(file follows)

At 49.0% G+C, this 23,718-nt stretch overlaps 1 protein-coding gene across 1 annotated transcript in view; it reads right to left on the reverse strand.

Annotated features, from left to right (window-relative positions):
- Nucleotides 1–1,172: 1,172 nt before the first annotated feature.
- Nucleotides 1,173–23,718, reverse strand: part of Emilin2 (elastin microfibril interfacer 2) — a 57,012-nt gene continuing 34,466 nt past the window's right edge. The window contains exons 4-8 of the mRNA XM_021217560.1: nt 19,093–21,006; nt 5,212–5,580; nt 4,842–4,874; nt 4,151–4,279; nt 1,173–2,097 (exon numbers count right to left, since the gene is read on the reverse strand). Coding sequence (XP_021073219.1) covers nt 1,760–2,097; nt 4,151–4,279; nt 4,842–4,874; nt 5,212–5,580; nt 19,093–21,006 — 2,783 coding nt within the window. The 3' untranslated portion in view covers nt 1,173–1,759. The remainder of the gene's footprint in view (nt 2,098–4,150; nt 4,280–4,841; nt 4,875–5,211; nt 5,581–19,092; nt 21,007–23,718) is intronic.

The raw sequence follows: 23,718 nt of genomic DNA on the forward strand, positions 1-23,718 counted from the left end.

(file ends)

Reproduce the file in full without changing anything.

At 49.0% G+C, this 23,718-nt stretch overlaps 1 protein-coding gene across 1 annotated transcript in view; it reads right to left on the reverse strand.

Annotated features, from left to right (window-relative positions):
- Nucleotides 1–1,172: 1,172 nt before the first annotated feature.
- Nucleotides 1,173–23,718, reverse strand: part of Emilin2 (elastin microfibril interfacer 2) — a 57,012-nt gene continuing 34,466 nt past the window's right edge. The window contains exons 4-8 of the mRNA XM_021217560.1: nt 19,093–21,006; nt 5,212–5,580; nt 4,842–4,874; nt 4,151–4,279; nt 1,173–2,097 (exon numbers count right to left, since the gene is read on the reverse strand). Coding sequence (XP_021073219.1) covers nt 1,760–2,097; nt 4,151–4,279; nt 4,842–4,874; nt 5,212–5,580; nt 19,093–21,006 — 2,783 coding nt within the window. The 3' untranslated portion in view covers nt 1,173–1,759. The remainder of the gene's footprint in view (nt 2,098–4,150; nt 4,280–4,841; nt 4,875–5,211; nt 5,581–19,092; nt 21,007–23,718) is intronic.

The raw sequence follows: 23,718 nt of genomic DNA on the forward strand, positions 1-23,718 counted from the left end.